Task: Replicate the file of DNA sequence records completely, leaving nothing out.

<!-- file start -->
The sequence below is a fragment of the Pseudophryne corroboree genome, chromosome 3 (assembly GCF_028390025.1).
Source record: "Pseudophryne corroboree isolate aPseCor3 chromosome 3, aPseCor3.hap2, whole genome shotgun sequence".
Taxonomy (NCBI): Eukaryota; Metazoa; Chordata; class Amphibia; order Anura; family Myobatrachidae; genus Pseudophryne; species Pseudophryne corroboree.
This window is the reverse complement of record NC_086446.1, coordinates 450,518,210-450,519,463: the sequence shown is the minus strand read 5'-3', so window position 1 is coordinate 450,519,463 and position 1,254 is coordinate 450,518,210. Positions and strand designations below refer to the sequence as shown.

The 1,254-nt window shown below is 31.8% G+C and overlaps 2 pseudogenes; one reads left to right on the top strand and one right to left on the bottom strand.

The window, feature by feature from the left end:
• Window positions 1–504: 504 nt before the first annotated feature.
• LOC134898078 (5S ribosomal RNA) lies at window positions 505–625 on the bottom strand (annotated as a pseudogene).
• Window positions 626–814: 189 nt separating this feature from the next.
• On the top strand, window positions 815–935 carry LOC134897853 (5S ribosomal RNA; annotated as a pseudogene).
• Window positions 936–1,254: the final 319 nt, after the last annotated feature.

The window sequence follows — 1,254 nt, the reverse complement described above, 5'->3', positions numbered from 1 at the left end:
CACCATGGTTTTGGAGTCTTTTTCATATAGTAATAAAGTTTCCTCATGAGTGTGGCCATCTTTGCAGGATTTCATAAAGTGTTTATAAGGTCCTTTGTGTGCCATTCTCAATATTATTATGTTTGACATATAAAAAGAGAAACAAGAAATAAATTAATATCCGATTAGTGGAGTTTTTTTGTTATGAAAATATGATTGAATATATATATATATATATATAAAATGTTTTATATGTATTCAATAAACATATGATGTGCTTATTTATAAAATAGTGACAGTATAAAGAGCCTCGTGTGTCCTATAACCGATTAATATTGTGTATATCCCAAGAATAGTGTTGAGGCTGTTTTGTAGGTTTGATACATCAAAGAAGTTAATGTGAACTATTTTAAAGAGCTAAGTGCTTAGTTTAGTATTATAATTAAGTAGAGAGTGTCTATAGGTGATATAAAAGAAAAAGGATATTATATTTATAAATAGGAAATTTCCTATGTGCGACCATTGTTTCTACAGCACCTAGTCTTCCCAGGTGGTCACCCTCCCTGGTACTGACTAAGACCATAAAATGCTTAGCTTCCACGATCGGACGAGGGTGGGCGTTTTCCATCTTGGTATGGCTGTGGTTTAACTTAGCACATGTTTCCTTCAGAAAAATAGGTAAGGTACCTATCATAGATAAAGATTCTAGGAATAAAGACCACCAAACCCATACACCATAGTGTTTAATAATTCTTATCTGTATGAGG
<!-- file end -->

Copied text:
The sequence below is a fragment of the Pseudophryne corroboree genome, chromosome 3 (assembly GCF_028390025.1).
Source record: "Pseudophryne corroboree isolate aPseCor3 chromosome 3, aPseCor3.hap2, whole genome shotgun sequence".
Taxonomy (NCBI): Eukaryota; Metazoa; Chordata; class Amphibia; order Anura; family Myobatrachidae; genus Pseudophryne; species Pseudophryne corroboree.
This window is the reverse complement of record NC_086446.1, coordinates 450,518,210-450,519,463: the sequence shown is the minus strand read 5'-3', so window position 1 is coordinate 450,519,463 and position 1,254 is coordinate 450,518,210. Positions and strand designations below refer to the sequence as shown.

The 1,254-nt window shown below is 31.8% G+C and overlaps 2 pseudogenes; one reads left to right on the top strand and one right to left on the bottom strand.

The window, feature by feature from the left end:
• Window positions 1–504: 504 nt before the first annotated feature.
• LOC134898078 (5S ribosomal RNA) lies at window positions 505–625 on the bottom strand (annotated as a pseudogene).
• Window positions 626–814: 189 nt separating this feature from the next.
• On the top strand, window positions 815–935 carry LOC134897853 (5S ribosomal RNA; annotated as a pseudogene).
• Window positions 936–1,254: the final 319 nt, after the last annotated feature.

The window sequence follows — 1,254 nt, the reverse complement described above, 5'->3', positions numbered from 1 at the left end:
CACCATGGTTTTGGAGTCTTTTTCATATAGTAATAAAGTTTCCTCATGAGTGTGGCCATCTTTGCAGGATTTCATAAAGTGTTTATAAGGTCCTTTGTGTGCCATTCTCAATATTATTATGTTTGACATATAAAAAGAGAAACAAGAAATAAATTAATATCCGATTAGTGGAGTTTTTTTGTTATGAAAATATGATTGAATATATATATATATATATATAAAATGTTTTATATGTATTCAATAAACATATGATGTGCTTATTTATAAAATAGTGACAGTATAAAGAGCCTCGTGTGTCCTATAACCGATTAATATTGTGTATATCCCAAGAATAGTGTTGAGGCTGTTTTGTAGGTTTGATACATCAAAGAAGTTAATGTGAACTATTTTAAAGAGCTAAGTGCTTAGTTTAGTATTATAATTAAGTAGAGAGTGTCTATAGGTGATATAAAAGAAAAAGGATATTATATTTATAAATAGGAAATTTCCTATGTGCGACCATTGTTTCTACAGCACCTAGTCTTCCCAGGTGGTCACCCTCCCTGGTACTGACTAAGACCATAAAATGCTTAGCTTCCACGATCGGACGAGGGTGGGCGTTTTCCATCTTGGTATGGCTGTGGTTTAACTTAGCACATGTTTCCTTCAGAAAAATAGGTAAGGTACCTATCATAGATAAAGATTCTAGGAATAAAGACCACCAAACCCATACACCATAGTGTTTAATAATTCTTATCTGTATGAGG